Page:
• 1/4 teaspoon ground cinnamon

For the Soup:

  • 1 1/2 quarts (1.5L) homemade or low-sodium store-bought chicken stock (see note)

  • 1/4 teaspoon ground cinnamon

  • 1/4 teaspoon ground allspice

  • 1/4 teaspoon freshly ground black pepper

  • Kosher salt

  • 1 loosely packed cup (about 6 ounces; 170g) cooked plain medium- or short-grain white rice

  • 2 tablespoons finely chopped flat-leaf parsley leaves and tender stems


  1. For the Meatballs: Preheat oven to 400°F (200°C) and line a rimmed baking sheet with parchment. In a medium bowl, combine ground meat with olive oil, salt, black pepper, cumin, and cinnamon. Using a clean hand, knead until very well combined and meatball mixture feels slightly sticky, about 2 minutes.

    collage: mixing ground meat and spices into a homogenous sticky mixture

    Jillian Atkinson

  2. Using clean, lightly oiled hands, roll meatball mixture into grape-size balls and arrange on the prepared baking sheet (you should have about 30 meatballs).

    30 small meatballs on a wire rack on top of a parchment-lined baking sheet

    Jillian Atkinson

  3. Bake meatballs just until starting to brown, about 5 minutes.

    30 small meatballs on a baking sheet after being baked

    Jillian Atkinson

  4. For the Soup: In a 3-quart saucepan, bring chicken stock to a boil along with cinnamon, allspice, and black pepper, then lower heat to hold a simmer. Taste the broth, then season with salt to your liking. (If using store-bought broth, follow additional instructions in note.)

    broth and spices simmering in a pot

    Jillian Atkinson

  5. Add the rice and the meatballs to broth and simmer just until the rice has softened slightly and the flavours have a chance to meld, 5 to 10 minutes.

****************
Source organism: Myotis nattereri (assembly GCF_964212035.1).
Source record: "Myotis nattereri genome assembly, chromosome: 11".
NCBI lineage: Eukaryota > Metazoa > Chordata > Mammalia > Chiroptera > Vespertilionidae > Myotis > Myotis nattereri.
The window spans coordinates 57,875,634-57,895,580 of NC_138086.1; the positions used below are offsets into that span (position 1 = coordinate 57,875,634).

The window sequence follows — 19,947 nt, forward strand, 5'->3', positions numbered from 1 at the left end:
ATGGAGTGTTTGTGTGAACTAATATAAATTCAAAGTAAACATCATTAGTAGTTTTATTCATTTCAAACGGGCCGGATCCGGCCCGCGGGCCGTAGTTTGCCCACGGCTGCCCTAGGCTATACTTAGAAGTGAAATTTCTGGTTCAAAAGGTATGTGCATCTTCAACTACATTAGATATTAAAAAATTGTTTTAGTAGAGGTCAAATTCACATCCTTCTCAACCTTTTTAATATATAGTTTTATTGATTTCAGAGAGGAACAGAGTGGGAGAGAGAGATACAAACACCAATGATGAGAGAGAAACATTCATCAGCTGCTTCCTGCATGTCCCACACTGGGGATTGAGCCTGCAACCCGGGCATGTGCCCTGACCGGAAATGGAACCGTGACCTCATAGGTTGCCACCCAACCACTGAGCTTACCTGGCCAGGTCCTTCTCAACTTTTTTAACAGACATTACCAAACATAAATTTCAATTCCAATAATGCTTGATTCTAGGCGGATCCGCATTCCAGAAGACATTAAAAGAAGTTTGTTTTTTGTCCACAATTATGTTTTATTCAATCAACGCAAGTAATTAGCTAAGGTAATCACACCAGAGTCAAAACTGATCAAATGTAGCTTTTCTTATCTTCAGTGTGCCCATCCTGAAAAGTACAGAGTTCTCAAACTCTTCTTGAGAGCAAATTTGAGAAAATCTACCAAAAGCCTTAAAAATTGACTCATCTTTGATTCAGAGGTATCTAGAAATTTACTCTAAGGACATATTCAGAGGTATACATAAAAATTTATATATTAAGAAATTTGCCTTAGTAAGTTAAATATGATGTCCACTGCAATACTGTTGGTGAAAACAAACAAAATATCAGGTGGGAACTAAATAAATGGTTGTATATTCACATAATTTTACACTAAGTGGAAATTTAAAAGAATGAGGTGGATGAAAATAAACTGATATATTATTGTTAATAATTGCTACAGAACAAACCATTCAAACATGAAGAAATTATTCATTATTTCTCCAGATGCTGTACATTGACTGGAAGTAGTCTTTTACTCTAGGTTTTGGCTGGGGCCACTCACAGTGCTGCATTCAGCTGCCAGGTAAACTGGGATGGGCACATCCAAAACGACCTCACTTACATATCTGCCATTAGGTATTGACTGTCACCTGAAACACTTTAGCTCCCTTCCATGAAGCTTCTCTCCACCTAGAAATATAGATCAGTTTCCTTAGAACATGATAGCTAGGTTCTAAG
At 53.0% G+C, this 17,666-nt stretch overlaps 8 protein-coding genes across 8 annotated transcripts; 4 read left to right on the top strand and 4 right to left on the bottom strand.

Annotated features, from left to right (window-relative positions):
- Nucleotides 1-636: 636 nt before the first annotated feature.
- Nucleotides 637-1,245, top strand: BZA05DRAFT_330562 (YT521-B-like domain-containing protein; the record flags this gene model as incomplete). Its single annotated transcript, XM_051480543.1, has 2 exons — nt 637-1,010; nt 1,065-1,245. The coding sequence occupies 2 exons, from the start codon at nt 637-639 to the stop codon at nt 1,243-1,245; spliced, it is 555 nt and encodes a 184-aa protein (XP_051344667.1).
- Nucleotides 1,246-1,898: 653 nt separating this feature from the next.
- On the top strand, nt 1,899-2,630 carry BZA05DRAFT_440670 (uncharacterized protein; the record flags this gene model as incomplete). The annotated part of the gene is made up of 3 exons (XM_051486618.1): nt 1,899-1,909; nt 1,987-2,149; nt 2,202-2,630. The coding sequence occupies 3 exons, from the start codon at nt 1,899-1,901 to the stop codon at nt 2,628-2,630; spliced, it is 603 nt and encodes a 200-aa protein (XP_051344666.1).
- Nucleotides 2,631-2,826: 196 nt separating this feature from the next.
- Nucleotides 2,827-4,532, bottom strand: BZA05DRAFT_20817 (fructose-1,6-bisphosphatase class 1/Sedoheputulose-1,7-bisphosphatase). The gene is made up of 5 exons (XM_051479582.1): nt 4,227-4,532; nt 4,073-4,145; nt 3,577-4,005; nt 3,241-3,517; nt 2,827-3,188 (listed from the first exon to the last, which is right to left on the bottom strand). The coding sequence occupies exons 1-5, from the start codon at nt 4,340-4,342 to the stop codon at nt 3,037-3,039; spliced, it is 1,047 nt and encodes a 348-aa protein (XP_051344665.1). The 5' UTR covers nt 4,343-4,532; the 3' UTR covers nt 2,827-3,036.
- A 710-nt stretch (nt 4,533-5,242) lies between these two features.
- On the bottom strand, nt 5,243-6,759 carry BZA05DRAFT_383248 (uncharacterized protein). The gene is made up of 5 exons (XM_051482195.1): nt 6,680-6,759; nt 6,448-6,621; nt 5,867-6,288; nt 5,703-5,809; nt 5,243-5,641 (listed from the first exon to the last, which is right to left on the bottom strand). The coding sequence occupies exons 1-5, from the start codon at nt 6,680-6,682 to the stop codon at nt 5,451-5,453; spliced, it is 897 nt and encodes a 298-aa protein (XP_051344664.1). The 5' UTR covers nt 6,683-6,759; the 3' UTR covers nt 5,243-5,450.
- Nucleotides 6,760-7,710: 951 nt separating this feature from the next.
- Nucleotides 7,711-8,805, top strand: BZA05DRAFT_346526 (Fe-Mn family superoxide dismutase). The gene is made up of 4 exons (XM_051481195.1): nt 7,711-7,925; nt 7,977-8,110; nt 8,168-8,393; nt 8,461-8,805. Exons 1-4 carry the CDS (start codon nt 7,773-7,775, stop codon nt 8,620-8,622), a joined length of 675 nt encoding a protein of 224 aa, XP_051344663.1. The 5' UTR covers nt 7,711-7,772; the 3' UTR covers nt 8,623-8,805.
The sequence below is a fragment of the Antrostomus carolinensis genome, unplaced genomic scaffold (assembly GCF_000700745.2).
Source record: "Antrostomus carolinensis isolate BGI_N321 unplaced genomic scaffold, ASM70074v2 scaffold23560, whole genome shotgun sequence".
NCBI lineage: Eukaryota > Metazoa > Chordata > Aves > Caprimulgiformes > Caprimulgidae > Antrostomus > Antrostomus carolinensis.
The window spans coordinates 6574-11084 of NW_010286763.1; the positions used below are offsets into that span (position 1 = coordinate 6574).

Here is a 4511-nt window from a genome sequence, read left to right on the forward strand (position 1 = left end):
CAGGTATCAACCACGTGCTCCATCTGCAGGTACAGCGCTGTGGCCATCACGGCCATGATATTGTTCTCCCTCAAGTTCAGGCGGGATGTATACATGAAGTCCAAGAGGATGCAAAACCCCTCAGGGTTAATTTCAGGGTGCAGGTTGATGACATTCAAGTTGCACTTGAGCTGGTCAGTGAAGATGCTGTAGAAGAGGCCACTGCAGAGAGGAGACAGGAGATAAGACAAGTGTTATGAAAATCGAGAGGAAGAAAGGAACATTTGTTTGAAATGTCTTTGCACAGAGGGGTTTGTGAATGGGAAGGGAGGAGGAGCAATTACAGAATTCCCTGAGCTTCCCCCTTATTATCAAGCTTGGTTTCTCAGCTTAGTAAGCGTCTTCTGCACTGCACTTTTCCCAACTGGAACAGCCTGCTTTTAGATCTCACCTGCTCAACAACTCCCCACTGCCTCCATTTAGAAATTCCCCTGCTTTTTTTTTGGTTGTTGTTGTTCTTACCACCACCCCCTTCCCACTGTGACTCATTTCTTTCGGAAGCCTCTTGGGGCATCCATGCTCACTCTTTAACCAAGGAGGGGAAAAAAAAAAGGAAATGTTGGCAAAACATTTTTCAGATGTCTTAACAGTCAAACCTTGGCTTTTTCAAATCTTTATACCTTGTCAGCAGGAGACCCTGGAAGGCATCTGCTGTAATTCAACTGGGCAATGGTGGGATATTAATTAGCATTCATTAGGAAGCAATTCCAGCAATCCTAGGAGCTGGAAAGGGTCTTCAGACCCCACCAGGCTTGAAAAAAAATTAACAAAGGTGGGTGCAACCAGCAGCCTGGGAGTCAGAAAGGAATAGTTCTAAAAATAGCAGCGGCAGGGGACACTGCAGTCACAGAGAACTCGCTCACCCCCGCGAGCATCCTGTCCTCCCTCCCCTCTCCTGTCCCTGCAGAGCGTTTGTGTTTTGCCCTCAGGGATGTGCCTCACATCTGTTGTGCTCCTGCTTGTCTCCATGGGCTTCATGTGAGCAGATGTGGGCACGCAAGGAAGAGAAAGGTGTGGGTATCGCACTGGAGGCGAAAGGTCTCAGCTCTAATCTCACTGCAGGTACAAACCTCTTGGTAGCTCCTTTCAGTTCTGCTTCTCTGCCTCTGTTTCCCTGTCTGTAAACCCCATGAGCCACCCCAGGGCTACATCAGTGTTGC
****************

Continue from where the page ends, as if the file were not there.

meatballs and rice added to stock

    Jillian Atkinson

  6. To serve, place several meatballs in each bowl, then ladle the rice and broth on top. Sprinkle with fresh parsley and serve immediately.

    two bowls of Shurabet el Eid on a dark purple background

    Jillian Atkinson


If you are using store-bought broth, add 1 small onion, 1 clove of garlic, and 1 bay leaf along with the spices and let it simmer for about 10 additional minutes to infuse; discard aromatics, then continue with recipe.

Make-Ahead and Storage

The finished soup can be refrigerated in an airtight container for up to 5 days. Reheat gently before serving.

Nutrition Facts (per serving)
229 Calories
11g Fat
14g Carbs
18g Protein
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Nutrition Facts
Servings: 4
Amount per serving
Calories 229
% Daily Value*
Total Fat 11g 14%
Saturated Fat 3g 16%
Cholesterol 38mg 13%
Sodium 1223mg 53%
Total Carbohydrate 14g 5%
Dietary Fiber 1g 2%
Total Sugars 1g
Protein 18g
Vitamin C 4mg 20%
Calcium 54mg 4%
Iron 3mg 16%
Potassium 501mg 11%
*The % Daily Value (DV) tells you how much a nutrient in a food serving contributes to a daily diet. 2,000 calories a day is used for general nutrition advice.
(Nutrition information is calculated using an ingredient database and should be considered an estimate.)